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summer consultations in the uk June 27, 2013

Posted by Bradley in : consultation , trackback

The Department of Business, Innovation and Skills is consulting (well, issued a “call for views”) on corporate responsibility (responses due by 27 September). Some of the issues raised in the document relate to responsible supply chain management. And the document asks:

Should corporate responsibility be recognised as a profession?

Meanwhile, there is a Call for Evidence on the Integrity and Assurance of Food Supply Networks (responses due by 7 August). Some received a letter inviting evidence with a list of questions, such as:

Do consumers fully understand the way industry describes the composition and quality of the products on sale?..Has the consumer developed unrealistic expectations of the food industry and if so, what role is there for the food industry and government in doing something about it?

Given that “value” products sold in the UK recently turned out to be products made with ingredients (such as horsemeat) different from those listed on the packaging it does seem that consumers didn’t understand the descriptions fully and that their expectations were unrealistic.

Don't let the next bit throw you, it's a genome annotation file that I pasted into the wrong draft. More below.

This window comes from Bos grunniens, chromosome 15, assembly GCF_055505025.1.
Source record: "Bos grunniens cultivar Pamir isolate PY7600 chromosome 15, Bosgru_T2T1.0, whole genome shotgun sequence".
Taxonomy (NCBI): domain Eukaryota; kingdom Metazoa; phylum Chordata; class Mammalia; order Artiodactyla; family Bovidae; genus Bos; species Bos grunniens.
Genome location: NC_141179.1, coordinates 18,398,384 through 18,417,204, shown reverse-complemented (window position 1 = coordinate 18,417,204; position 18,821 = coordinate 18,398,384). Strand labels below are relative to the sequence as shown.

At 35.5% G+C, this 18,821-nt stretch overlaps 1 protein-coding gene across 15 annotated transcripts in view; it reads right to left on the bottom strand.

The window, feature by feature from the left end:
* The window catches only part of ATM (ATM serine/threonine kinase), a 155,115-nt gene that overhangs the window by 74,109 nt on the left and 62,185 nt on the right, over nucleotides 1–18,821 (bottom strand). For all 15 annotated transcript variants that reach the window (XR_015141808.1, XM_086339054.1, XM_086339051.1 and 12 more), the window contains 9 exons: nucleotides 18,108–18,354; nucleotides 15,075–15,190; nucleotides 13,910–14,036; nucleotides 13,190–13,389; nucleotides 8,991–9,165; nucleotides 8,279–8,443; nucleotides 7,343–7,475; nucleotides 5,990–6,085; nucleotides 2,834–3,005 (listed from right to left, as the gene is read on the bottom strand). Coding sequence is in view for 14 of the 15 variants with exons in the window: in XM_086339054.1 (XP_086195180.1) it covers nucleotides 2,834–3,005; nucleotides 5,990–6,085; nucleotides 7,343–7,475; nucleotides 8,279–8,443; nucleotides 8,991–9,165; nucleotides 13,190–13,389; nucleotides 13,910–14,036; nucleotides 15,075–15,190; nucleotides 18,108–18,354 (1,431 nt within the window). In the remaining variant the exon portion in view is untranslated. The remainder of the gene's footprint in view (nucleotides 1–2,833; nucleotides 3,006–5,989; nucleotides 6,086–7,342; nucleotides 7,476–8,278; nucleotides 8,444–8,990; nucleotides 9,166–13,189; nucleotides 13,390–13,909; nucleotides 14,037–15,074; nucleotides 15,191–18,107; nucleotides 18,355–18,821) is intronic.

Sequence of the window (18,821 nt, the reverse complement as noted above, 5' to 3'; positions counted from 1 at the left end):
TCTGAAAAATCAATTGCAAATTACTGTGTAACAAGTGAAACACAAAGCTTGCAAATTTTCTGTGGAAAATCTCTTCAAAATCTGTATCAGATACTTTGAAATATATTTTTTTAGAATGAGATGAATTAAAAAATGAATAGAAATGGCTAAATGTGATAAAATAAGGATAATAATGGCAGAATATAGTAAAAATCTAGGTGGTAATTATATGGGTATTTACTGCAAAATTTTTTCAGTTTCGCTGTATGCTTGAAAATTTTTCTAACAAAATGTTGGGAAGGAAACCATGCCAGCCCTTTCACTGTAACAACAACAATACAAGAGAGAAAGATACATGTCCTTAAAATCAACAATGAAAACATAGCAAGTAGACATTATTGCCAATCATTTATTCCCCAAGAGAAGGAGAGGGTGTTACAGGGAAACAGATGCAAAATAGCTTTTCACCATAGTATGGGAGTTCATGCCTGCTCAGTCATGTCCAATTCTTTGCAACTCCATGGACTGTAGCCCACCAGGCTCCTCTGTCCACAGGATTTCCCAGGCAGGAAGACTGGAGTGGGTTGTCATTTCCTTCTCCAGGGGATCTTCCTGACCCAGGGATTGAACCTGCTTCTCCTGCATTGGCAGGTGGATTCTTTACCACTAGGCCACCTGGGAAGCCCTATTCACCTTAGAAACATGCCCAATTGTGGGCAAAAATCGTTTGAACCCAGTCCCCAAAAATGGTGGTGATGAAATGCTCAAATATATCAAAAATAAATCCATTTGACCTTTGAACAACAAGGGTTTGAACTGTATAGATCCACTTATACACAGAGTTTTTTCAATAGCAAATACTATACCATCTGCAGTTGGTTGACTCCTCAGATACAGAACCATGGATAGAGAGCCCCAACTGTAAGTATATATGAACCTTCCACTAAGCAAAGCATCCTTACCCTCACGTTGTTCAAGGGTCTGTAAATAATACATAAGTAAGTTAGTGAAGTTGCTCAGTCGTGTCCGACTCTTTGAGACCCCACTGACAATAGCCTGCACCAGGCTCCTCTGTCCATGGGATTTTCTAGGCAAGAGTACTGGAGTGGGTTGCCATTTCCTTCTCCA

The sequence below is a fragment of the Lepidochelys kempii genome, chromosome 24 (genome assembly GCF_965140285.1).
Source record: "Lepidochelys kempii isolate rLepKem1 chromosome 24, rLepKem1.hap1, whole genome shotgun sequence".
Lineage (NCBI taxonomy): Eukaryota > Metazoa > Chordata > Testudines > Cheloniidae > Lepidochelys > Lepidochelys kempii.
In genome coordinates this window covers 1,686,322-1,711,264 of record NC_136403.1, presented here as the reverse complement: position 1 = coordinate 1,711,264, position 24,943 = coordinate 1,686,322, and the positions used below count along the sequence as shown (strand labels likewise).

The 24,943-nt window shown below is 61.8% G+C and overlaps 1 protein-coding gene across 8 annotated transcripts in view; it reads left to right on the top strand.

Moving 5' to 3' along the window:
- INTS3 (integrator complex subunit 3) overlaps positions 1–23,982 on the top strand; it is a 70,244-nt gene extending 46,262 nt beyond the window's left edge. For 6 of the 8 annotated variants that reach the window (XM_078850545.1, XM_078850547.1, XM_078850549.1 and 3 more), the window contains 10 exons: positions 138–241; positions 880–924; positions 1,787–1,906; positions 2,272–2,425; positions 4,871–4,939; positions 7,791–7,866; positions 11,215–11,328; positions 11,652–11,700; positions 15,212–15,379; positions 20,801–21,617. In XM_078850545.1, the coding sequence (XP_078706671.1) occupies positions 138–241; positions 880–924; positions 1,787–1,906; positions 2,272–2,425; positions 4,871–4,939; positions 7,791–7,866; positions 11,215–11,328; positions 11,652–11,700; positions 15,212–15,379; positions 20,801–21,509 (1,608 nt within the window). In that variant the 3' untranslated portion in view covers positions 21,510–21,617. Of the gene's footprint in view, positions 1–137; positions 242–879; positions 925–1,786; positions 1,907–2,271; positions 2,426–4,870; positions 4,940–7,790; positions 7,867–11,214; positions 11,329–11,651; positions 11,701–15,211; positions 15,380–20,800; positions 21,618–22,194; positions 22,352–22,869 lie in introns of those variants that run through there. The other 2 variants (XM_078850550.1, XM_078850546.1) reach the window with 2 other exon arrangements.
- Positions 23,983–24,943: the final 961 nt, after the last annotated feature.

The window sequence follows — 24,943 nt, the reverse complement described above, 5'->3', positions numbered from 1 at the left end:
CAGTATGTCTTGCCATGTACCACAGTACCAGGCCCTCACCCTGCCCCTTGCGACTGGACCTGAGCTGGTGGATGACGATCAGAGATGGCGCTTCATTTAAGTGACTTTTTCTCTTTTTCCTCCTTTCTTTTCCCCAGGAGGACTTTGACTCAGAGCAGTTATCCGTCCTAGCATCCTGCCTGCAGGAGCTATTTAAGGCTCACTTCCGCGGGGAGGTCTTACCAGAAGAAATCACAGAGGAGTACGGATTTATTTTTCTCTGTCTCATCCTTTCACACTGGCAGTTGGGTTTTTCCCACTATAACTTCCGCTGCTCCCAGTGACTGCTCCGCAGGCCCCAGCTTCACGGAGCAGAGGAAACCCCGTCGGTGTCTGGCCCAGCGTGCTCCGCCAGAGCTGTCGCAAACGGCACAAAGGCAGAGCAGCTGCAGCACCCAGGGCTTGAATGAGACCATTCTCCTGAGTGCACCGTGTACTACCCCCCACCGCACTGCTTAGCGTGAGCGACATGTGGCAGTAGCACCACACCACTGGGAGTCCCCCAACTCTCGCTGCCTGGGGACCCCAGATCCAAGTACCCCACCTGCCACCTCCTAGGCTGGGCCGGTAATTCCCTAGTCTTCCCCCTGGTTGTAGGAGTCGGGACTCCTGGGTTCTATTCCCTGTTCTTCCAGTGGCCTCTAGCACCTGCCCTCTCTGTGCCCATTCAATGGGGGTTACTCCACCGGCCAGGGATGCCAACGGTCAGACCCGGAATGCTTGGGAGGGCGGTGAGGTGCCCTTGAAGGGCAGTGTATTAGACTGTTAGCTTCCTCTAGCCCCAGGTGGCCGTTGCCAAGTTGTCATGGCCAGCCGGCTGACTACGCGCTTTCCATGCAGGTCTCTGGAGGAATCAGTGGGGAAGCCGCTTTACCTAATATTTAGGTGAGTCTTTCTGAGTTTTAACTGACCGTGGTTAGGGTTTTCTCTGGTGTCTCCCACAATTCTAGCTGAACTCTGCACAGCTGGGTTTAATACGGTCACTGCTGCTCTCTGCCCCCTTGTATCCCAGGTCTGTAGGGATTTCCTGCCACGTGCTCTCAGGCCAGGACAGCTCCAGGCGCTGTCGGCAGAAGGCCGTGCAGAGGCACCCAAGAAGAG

And there is a consultation on the draft action plan for open government (comments due 19 September). Here’s a taste:

With regards to our Open Data objectives going forward, our default position is for data to become open where it represents value for money for taxpayers, unless there are robust legal (including Freedom of Information (FoI) Act), security, or financial complexities. We will be enriching this plan with further commitments from the Cabinet Office Transparency Team and from other government departments. Our relentless focus will be on maximising the amount of data released in this way. In the relatively few areas where public open data publication is not possible there can still be benefits to sharing this information under strict conditions, a subject on which the Administrative Data Taskforce has recently reported.

A “relentless focus” on making data “open” where it “represents value for money for taxpayers”? There’s some material in the paper on public participation in policy-making, but it is rather amorphous.


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